The genesis of my interest in study of warfare comes from my maternal grandfather. He was captured in WWII at the Battle of The Bulge. He never talked about it which somehow made it more intriguing. He showed me a belt and a bayonet for an M1 Garand he had when I was a kid. I didn’t grow up in a gun home. I’ve never been hunting, but I became interested in the weapons of war from a mechanism standpoint.
My father was an engineer in the aerospace industry which likely explains my B.S. in Mechanical Engineering. I started working in aerospace in college and I stuck with the same company for 10 years before I switched industry.
I’ve always liked war games, so as a teenager I was drawn to more authentic first person shooter video games. I’ve always enjoyed a game play model that grounded in reality. I played paintball in my high school years as another outlet for war gaming.
I had an uncle introduce me to firearms in high-school. Through him, I acquired two M1 Carbines which tied nicely with my interest in WWII weapons. I knew then that once I turned 21 I would buy a Glock 19 to carry. I soon acquired more though I’m a big proponent of the idea, “beware the man with only one gun; he probably knows how to use it.” This gave me enough to start competing in IDPA pistol competitions and 3 gun competitions at CMMG. Through one of these competitions I was introduced to One Shepherd. They had a promo table set up with their newly acquired MILES 2000 system. I had scored right in the middle of the pack that day, but they broke the scoring groups into and A class and a B class. I was average overall but high enough up in the B class to get to walk a prize table. Everyone before me skipped the free pass One Shepherd was offering which was good for and 8 hour game they were hosting. I jumped on that and never looked back.
Through this free pass, I was introduced to Christopher Larsen (now Dr. Larsen) and One Shepherd. I found out about their Warrior Leader Course, and signed up for their next available Warrior Basic Course; the entry into their program. I came for the real steel force on force gun-play, but I stayed once I realized what they were really reaching through the tactics to teach leadership. Their instruction and accessibility was completely amazing. I completed their three year course a little early and earned my Warrior-Leader Tab. This signifies classroom and fieldwork totaling six weeks and was modeled after the Army’s LDAC (Leader Development and Assessment Course). It covers everything from the basic warrior skills (shoot, move, communicate) to leadership and decision making skills (OPORD development, leadership methodology, etc). I was invited to become part of the staff and completed their Battle Staff Seminars in a year and was on my way to earning their Black Hat instructor certification which entails a classroom portion and a year long instructor apprentice position.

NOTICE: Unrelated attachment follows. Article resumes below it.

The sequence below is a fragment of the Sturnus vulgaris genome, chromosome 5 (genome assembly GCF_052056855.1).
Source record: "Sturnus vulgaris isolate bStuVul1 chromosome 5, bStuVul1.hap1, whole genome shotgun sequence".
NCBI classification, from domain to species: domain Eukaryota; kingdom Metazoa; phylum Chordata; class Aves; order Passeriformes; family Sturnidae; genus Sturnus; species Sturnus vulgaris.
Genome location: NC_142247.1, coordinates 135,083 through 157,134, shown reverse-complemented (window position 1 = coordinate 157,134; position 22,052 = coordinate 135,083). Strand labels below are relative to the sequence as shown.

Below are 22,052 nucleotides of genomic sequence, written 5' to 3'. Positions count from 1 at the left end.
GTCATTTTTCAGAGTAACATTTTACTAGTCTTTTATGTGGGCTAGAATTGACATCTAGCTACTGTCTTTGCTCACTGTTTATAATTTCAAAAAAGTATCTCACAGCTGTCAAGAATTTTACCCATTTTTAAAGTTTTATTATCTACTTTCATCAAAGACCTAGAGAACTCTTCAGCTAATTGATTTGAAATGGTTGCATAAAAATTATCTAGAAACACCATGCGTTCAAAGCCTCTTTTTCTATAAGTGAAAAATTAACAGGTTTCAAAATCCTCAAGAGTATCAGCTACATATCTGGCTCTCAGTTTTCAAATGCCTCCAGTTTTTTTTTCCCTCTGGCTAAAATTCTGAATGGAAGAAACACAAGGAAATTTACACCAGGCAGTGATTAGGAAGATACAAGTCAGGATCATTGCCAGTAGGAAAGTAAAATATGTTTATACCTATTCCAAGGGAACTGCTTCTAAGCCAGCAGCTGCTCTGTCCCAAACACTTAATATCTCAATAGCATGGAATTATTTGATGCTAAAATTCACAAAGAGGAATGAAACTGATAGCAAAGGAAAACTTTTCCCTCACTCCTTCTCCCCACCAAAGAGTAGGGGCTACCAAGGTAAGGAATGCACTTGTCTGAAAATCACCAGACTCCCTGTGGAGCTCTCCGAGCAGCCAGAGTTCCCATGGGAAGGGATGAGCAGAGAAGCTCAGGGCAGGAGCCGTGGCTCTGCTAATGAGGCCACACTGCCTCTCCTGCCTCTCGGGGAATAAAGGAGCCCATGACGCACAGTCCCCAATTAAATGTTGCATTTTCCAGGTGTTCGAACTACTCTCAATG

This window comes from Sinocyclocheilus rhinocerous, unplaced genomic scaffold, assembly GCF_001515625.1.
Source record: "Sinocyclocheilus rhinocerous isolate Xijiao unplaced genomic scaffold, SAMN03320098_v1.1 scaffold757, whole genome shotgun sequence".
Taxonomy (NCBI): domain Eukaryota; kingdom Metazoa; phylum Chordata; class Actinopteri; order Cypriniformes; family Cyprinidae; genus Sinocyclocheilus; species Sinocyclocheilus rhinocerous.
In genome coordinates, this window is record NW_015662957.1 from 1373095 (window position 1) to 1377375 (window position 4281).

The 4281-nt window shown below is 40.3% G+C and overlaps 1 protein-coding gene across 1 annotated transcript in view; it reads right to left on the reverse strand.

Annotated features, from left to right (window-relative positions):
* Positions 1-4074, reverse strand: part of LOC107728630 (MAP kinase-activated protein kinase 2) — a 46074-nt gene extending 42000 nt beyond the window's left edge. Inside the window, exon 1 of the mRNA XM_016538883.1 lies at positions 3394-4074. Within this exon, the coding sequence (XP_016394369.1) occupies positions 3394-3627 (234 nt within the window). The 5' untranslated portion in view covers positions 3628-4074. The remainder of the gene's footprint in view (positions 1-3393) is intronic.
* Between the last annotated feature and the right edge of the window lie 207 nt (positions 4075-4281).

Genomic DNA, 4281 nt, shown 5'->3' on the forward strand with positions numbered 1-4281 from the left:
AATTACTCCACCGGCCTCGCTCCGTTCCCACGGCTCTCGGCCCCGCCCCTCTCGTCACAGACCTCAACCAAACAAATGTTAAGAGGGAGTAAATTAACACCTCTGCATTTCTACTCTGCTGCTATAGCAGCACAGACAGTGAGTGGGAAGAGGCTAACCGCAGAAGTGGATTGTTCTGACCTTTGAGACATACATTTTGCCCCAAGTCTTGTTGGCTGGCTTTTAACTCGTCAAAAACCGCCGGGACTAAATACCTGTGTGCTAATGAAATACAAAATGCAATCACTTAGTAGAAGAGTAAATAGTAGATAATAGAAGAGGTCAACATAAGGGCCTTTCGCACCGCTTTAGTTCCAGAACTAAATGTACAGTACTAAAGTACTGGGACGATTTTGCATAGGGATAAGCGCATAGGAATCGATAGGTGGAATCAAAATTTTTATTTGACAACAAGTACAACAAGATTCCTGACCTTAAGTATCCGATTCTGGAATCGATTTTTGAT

Shortly before getting my Black Hat, I was offered the position of Director of Training. This position had been filled by Dr. Larsen since One Shepherd’s inception in May of ’81. It was an immense honor to be entrusted with a school that taught what it did, from a guy who literally wrote the book on small unit tactics and leadership. I took the reigns for a while until I had to step down to the S6 staff role because our first child was on the way. After this adjustment and some change among the staff, I stepped over to the position of Deputy Director of Training where I remain. I’ve since completed the requirements to obtain my Lightfighter scroll, which signifies mastery in the area of dismounted light infantry patrolling. All in all I’ve been involved as a volunteer with One Shepherd since 2009. I’ve been able to bring the principals I learned at One Shepherd to my day job. We now use OPORD’s and the principals of Troop Leading Procedures every day in our department.
I maintain to this day, that the proudest moments in my life have been through One Shepherd. To be included among the caliber of people One Shepherd has; who represent involvement in every major US conflict conflict since Grenada, is one of my highest honors. Among these members is an individual who was literally the first boots on the ground at the Gulf War and an a person who put his boot on the King of Spades after his capture during the second invasion of Iraq. One member of the Peace Corps who went through our coursework said it best, “One Shepherd casts long shadows.”
In my free time I still enjoy military themed gaming, especially if it also ties in and aviation aspect. My wife is also went through One Shepherd’s program earning her Warrior-Leader Tab. She has also completed the Battle Staff seminar and has served as the S5 and now currently serves as the S1. I have three children who will one day go through the program themselves. The impact One Shepherd has had on my life and those around me will leave a legacy for generations.